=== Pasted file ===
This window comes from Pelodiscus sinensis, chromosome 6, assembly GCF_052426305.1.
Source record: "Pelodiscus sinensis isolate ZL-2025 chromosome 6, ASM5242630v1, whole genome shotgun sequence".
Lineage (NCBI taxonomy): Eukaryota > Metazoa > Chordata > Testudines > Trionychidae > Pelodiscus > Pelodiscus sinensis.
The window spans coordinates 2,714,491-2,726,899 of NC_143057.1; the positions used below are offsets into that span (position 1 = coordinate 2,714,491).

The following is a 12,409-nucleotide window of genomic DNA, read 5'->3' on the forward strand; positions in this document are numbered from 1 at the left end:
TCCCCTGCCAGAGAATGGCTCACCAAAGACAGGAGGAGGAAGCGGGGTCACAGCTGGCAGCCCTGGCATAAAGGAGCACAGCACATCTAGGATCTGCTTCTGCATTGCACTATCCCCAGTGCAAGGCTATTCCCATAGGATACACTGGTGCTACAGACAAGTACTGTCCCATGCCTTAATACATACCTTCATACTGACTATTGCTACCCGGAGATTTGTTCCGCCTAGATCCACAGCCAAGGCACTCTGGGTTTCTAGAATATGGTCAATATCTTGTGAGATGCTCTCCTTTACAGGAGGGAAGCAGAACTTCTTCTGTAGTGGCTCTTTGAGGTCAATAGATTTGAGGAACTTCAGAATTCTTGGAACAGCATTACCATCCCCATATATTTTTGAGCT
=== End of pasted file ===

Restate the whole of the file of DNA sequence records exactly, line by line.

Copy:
This window comes from Pelodiscus sinensis, chromosome 6, assembly GCF_052426305.1.
Source record: "Pelodiscus sinensis isolate ZL-2025 chromosome 6, ASM5242630v1, whole genome shotgun sequence".
Lineage (NCBI taxonomy): Eukaryota > Metazoa > Chordata > Testudines > Trionychidae > Pelodiscus > Pelodiscus sinensis.
The window spans coordinates 2,714,491-2,726,899 of NC_143057.1; the positions used below are offsets into that span (position 1 = coordinate 2,714,491).

The following is a 12,409-nucleotide window of genomic DNA, read 5'->3' on the forward strand; positions in this document are numbered from 1 at the left end:
TCCCCTGCCAGAGAATGGCTCACCAAAGACAGGAGGAGGAAGCGGGGTCACAGCTGGCAGCCCTGGCATAAAGGAGCACAGCACATCTAGGATCTGCTTCTGCATTGCACTATCCCCAGTGCAAGGCTATTCCCATAGGATACACTGGTGCTACAGACAAGTACTGTCCCATGCCTTAATACATACCTTCATACTGACTATTGCTACCCGGAGATTTGTTCCGCCTAGATCCACAGCCAAGGCACTCTGGGTTTCTAGAATATGGTCAATATCTTGTGAGATGCTCTCCTTTACAGGAGGGAAGCAGAACTTCTTCTGTAGTGGCTCTTTGAGGTCAATAGATTTGAGGAACTTCAGAATTCTTGGAACAGCATTACCATCCCCATATATTTTTGAGCT